The goal of this pilot project is to assess adherence with home blood pressure monitoring in
hypertensive patients with a history of cerebral infarction and to determine if a social
incentive improves adherence with monitoring. Enrolled subjects will all have a history of
cerebral infarction and uncontrolled blood pressure, defined by SBP>140 or DBP>90 mm Hg at
the time of enrollment. To be eligible subjects will also be required to own a smart phone
(iOS or Android operating system). After enrollment, patients will be given a home blood
pressure cuff with instructions to monitor their BP twice daily for 90 days. Subjects will
be randomly assigned to a social incentive program, in which a social supporter receives
updates via email and/or text message on the subject's adherence with BP monitoring and
their average blood pressure. This study will provide important pilot data which will inform
the design of future studies utilizing connected health and automated systems to improve
home blood pressure monitoring and blood pressure control in patients with a history of
- Adult, age ≥ 18 years
- History of ischemic stroke or high risk TIA (defined by ABCD2 ≥ 4)between 2 weeks and
12 months prior to enrollment
- Hypertensive at time of enrollment, defined by SBP>140 mm Hg or DBP >90 mm Hg at the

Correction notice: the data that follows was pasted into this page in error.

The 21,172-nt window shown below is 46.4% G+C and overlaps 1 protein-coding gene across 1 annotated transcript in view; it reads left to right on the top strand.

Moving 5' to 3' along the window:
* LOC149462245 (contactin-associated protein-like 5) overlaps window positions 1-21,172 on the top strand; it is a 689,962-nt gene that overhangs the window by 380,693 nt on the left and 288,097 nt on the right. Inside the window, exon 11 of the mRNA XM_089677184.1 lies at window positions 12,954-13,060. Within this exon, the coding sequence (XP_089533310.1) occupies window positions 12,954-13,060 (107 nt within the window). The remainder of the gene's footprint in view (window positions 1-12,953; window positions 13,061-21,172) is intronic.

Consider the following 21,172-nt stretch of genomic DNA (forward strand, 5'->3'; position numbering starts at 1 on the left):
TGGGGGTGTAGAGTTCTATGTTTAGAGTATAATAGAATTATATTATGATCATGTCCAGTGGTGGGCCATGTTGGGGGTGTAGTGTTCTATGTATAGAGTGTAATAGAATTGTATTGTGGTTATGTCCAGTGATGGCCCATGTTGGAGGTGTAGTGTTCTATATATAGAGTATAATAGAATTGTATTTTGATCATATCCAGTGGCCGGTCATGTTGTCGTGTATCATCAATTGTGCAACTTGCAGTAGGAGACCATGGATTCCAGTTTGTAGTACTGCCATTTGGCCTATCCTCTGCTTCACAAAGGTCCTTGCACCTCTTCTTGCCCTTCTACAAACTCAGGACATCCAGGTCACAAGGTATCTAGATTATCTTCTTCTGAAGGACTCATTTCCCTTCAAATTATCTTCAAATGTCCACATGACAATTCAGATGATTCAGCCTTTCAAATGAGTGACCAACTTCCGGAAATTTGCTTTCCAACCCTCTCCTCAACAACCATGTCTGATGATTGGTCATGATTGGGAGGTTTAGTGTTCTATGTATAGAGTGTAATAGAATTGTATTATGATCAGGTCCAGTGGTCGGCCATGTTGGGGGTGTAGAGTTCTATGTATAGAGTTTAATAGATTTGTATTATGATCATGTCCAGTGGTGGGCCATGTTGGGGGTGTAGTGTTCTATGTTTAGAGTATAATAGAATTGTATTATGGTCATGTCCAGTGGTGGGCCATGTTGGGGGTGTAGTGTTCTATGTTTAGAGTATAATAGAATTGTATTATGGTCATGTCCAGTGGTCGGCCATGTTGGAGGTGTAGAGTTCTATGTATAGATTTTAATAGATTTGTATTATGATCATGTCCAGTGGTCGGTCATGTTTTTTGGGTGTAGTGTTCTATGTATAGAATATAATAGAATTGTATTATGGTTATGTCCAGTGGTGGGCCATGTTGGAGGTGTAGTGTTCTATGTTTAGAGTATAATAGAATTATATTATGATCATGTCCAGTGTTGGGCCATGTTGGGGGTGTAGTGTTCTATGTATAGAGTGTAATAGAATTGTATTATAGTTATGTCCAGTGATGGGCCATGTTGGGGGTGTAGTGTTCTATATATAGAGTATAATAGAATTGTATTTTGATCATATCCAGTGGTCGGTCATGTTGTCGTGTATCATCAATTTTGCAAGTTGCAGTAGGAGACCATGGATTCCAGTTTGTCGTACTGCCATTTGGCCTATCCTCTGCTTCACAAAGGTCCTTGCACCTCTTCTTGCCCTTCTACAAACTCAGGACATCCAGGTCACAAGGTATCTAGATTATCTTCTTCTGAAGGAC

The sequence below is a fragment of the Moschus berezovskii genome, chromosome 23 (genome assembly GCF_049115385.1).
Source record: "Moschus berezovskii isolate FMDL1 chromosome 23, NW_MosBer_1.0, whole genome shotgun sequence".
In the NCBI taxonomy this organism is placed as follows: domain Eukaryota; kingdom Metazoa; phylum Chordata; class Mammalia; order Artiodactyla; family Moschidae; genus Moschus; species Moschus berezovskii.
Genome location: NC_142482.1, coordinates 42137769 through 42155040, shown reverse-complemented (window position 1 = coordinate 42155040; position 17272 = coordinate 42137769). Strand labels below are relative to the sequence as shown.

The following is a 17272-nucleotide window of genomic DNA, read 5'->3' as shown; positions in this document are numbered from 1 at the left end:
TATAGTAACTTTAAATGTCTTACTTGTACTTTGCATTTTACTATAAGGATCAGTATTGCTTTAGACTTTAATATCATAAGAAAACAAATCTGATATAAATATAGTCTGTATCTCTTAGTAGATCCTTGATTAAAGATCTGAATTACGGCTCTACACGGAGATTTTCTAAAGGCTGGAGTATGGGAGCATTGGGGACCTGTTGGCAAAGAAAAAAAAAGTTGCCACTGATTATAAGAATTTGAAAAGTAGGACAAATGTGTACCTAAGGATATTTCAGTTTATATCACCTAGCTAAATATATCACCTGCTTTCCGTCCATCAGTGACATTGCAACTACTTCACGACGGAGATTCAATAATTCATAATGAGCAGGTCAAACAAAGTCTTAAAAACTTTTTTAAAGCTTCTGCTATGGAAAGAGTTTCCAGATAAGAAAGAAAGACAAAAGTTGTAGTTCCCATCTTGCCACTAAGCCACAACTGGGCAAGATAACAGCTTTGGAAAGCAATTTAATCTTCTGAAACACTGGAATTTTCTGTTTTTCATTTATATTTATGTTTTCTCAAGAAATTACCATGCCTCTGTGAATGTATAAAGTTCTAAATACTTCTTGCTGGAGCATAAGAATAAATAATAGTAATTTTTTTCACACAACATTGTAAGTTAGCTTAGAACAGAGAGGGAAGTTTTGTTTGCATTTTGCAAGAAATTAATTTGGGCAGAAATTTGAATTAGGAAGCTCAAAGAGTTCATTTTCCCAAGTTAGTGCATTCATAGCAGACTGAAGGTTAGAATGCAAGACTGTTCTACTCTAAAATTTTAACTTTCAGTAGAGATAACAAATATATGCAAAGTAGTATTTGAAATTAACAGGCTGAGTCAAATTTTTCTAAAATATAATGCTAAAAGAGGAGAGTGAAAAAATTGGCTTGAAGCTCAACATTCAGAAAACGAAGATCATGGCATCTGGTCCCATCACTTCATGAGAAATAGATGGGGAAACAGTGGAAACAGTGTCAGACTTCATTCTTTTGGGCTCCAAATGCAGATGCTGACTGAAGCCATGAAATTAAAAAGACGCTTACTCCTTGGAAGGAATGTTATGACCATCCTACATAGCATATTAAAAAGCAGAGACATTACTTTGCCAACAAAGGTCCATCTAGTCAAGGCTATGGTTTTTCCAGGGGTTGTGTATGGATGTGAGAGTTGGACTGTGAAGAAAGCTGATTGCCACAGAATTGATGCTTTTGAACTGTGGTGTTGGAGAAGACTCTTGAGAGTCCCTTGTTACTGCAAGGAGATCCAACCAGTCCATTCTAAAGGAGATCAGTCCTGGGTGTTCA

time of study screening
- Must own a smart phone capable of interacting with the connected blood pressure cuff
(Apple iPhone 3GS or higher; Android 4.0 or higher with Bluetooth connectivity)
- Willingness and ability to sign informed consent by patient
- Moderate or severe disability, defined by modified Rankin Scale ≥ 3.
- Expected residence in a rehabilitation hospital, nursing facility or assisted living
community during the study period.
- Upper arm circumference <9 inches or >17 inches
- Inability to monitor BP in both of the upper arms (i.e. history of bilateral radical
mastectomy, bilateral severe subclavian stenosis, or bilateral arterial venous
fistulas for dialysis).
- Blood pressure discrepancy between arms of >10 mm Hg.
- Inability to follow-up at 90 days and return BP monitor
- Active participation in another clinical trial
- Pregnant women